SALEM, Ore. -- A new transportation plan unveiled Monday by legislators calls for a tax on new car and bicycle purchases, an employee payroll tax, and increases in the gas tax, title and registration fees.
For the last year, lawmakers on the Joint Committee on Transportation Preservation and Modernization worked on the plan that would pour roughly $5 billion into improving Oregon roads and bridges over the next 10 years.
“It's sobering for everybody to see what it will take in order to get Oregon's transportation system back on track,” said State Sen. Lee Beyer, D-Springfield.
The proposal includes multi-million dollar improvements to the Portland metro area’s most congested spots.
Listed as a high priority in the Portland area:
- Add a lane each direction on Interstate 5 between Interstate 84 and Interstate 405, and improve the ramp from I-84 to I-5.
- Add a southbound and a northbound lane to Oregon 217.
- Widen the Abernathy Bridge on Interstate 205
- Widen I-205 from West Linn to Stafford Road
Some $33 million would be dedicated to starting what's called congestion pricing. It's basically a rush hour toll. The same system could be used to offset costs of freeway improvements in that area.
The rush hour toll would be put in place somewhere on I-5 between the Willamette and Columbia rivers and somewhere on I-205 from the I-5 junction to the Columbia River.
The construction toll would apply to the I-5 Rose Quarter widening and the I-205 Abernathy Bridge widening.
The plan also calls for the transfer of Cornelius Pass Road from the counties to the Oregon Dept. of Transportation and Powell Boulevard from ODOT to the city of Portland.
The plan aims to connect communities when it comes to bike and public transportation.
“What we're hoping is that we can increase the reach of the transit system so that more people who choose to can ride the bus and get out of the way of the trucks,” said Beyer.
To help pay for improvements, law makers have proposed Oregonians pay a 1 percent tax on all new cars and a 5 percent tax on all new bicycles, excluding children's bicycles.
“Everywhere we went, people said bicyclists need to pay a share,” said Beyer. “They need to be in the game.”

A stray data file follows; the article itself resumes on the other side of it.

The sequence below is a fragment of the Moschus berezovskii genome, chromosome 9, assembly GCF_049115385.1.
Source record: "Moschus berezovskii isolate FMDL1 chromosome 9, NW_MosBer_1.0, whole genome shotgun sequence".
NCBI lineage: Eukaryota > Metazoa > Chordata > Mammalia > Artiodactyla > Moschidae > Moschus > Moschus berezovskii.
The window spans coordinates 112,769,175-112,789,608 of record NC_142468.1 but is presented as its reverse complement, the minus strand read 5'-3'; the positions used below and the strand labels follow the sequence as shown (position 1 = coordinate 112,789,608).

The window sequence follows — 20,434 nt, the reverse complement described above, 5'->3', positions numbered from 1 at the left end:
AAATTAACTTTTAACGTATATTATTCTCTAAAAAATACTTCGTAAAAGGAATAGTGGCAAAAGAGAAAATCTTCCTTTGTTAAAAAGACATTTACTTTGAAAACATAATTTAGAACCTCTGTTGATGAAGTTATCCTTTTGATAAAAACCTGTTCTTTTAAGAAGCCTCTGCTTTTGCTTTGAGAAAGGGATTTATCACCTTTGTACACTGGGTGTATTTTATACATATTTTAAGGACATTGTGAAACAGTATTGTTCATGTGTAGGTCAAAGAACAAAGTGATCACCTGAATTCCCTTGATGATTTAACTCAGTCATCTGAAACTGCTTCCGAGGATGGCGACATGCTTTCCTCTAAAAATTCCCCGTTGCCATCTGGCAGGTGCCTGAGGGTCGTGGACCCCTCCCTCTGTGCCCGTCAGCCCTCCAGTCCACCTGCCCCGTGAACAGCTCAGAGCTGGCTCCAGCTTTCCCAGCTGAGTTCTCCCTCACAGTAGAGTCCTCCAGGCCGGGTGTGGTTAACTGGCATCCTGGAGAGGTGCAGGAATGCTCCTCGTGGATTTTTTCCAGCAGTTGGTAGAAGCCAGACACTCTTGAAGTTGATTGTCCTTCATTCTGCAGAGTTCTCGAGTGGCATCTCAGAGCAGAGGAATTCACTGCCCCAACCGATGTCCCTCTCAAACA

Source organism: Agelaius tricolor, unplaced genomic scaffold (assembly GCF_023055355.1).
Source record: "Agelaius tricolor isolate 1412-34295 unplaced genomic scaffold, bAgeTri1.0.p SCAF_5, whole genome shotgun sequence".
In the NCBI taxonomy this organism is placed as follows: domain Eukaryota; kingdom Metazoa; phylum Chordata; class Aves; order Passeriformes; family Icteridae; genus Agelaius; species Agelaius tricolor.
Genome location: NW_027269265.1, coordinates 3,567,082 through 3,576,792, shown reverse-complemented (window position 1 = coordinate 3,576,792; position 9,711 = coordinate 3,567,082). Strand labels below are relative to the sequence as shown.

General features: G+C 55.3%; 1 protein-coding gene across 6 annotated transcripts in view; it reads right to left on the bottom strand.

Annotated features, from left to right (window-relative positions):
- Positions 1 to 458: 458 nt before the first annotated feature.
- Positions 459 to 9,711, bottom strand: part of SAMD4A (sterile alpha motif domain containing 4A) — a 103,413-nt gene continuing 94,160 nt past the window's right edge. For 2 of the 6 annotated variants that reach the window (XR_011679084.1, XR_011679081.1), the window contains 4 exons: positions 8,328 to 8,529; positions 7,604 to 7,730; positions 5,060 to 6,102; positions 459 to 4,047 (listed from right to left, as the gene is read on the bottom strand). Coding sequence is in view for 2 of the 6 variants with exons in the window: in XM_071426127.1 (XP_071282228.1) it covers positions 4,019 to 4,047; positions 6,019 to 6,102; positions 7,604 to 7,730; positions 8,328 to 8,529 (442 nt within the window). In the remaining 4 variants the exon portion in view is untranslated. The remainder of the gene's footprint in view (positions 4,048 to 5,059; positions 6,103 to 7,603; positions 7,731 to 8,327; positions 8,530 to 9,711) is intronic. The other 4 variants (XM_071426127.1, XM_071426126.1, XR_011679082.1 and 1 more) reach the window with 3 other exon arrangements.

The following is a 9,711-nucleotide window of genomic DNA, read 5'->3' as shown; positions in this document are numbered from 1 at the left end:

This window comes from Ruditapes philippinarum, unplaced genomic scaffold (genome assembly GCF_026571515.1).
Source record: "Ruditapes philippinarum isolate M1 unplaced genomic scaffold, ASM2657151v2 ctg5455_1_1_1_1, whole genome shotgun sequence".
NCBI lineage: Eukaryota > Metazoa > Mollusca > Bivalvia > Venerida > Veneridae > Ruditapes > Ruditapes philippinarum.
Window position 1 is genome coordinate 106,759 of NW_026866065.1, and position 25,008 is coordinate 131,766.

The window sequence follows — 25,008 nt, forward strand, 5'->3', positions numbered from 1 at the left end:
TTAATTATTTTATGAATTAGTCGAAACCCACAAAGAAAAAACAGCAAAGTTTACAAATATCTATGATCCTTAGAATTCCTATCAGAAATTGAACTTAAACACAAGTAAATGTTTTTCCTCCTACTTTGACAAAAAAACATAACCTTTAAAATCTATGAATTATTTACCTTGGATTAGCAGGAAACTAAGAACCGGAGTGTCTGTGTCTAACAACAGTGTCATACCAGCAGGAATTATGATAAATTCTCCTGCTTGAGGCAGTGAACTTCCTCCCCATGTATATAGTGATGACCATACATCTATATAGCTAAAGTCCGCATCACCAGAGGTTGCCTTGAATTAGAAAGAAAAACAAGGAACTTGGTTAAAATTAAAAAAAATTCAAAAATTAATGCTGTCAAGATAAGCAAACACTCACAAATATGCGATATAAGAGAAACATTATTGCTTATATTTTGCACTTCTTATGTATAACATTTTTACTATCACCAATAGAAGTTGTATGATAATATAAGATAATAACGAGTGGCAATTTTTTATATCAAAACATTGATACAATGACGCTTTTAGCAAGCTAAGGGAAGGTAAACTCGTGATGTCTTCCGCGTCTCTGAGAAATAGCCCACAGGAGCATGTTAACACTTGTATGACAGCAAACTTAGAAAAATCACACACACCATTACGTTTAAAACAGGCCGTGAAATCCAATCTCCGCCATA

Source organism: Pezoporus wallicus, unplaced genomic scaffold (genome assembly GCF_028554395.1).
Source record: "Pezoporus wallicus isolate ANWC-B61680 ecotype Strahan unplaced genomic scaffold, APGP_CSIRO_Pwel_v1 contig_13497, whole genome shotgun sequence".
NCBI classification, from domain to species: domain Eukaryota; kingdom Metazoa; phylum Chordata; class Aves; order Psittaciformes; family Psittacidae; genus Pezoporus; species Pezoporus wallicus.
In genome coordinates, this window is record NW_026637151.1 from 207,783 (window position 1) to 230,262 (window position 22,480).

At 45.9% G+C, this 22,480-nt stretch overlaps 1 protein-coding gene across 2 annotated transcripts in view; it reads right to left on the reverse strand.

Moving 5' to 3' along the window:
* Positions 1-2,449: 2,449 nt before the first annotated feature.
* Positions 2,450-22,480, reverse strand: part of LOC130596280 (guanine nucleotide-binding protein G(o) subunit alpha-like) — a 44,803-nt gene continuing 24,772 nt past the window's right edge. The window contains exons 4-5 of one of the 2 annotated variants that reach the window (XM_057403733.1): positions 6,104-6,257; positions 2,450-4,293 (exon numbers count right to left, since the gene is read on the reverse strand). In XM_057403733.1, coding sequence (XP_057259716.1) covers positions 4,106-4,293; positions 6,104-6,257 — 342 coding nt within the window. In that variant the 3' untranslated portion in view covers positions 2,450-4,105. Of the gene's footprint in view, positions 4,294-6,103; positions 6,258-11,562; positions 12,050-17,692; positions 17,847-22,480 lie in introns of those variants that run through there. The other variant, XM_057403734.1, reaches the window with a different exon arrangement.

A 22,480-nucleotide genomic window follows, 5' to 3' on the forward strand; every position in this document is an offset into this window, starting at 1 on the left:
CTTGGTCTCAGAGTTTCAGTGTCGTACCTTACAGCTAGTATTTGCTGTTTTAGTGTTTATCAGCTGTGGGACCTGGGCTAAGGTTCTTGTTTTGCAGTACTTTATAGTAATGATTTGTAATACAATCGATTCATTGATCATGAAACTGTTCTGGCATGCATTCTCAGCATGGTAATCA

The bottom line, lawmakers said, is they can't tax or build their way out of congestion, and with over a hundred people moving to Portland every day, they have to do something.
“That's a whole lot of people on the road,” said Beyer. “Frankly, we're just not keeping up with the cost of the roads.”
But many Portland cyclists say this is not the right answer.
“I think it's bad policy. It's bad politics, that what is comes down to,” said Jonathan Maus, BikePortland editor and publisher. "It’s clearly a political move so they can get some people to vote for the transportation package.”
“We have lawmakers with constituents who constantly say this mantra of ‘bicyclists don’t pay their way,’ and that sort of thing. It’s not true. It’s not good policy," Maus said. We as a society don’t tax things that are not luxuries. We don’t tax things that have no negative impact on society. Bicycles are a great thing for the state. there’s no negative impact.
“I think it’s really unfortunate that someone will have to walk into a bike shop, if this bill passes like this, and spend an extra 20-30 dollars on an entry-level bicycle, just for doing something that is such a great benefit for the state.”
Lawmakers plan to go over the proposal again on Wednesday. Once a bill is drafted, they plan to hold public meetings so tax payers can weigh in. The hope is for a full vote in June.
Other new fees:
- The current 30 cent per gallon state fuel tax would increase by 6 cents next year, and another 2 cents every other year through 2026.
- Both title and registration fees would increase by $20 in 2018, and another $5 every other year through 2026.
- A statewide employee payroll tax of 0.1 percent would take effect next year. It would cost a minimum wage worker about $20 per year, or a worker with an annual salary of about $50,000 about $50 per year
The registration and title fee could possibly be tied to how many miles you drive, the fewer the miles, the less you pay.
The Statesman-Journal contributed to this report